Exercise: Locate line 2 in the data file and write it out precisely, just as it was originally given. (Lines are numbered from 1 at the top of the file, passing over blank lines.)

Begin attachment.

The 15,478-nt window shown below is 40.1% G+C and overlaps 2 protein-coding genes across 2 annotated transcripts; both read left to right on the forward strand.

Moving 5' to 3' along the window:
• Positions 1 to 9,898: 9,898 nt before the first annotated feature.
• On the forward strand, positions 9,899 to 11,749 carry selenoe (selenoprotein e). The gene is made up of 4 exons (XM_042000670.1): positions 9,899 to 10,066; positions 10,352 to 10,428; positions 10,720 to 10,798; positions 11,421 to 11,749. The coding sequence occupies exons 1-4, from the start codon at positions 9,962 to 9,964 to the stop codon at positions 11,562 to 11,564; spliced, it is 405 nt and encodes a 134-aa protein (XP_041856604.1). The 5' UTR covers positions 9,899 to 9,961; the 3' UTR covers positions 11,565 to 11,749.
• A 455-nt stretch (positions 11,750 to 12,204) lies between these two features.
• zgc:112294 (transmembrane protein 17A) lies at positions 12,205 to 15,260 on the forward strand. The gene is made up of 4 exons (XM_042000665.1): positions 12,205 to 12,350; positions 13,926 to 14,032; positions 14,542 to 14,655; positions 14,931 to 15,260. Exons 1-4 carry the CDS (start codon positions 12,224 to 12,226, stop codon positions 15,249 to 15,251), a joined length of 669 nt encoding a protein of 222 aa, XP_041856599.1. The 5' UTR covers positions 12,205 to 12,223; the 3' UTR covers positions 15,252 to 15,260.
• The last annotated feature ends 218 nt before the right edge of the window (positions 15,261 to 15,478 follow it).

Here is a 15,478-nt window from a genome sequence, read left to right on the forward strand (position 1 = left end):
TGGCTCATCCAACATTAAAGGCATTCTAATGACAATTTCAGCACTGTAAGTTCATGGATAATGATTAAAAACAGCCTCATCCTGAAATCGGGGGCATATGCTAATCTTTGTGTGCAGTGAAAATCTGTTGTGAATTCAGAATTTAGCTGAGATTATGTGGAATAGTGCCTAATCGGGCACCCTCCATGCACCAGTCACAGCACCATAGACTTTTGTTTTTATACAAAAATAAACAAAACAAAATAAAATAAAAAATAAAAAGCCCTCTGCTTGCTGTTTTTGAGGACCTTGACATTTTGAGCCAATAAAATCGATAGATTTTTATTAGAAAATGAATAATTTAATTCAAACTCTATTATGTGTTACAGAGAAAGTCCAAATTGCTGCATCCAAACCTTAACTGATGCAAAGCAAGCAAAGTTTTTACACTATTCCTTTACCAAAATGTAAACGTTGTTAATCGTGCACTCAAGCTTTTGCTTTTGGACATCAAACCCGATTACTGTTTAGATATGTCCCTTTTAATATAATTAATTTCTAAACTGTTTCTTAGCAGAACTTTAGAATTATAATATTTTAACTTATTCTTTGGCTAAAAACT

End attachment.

Moving 5' to 3' along the window: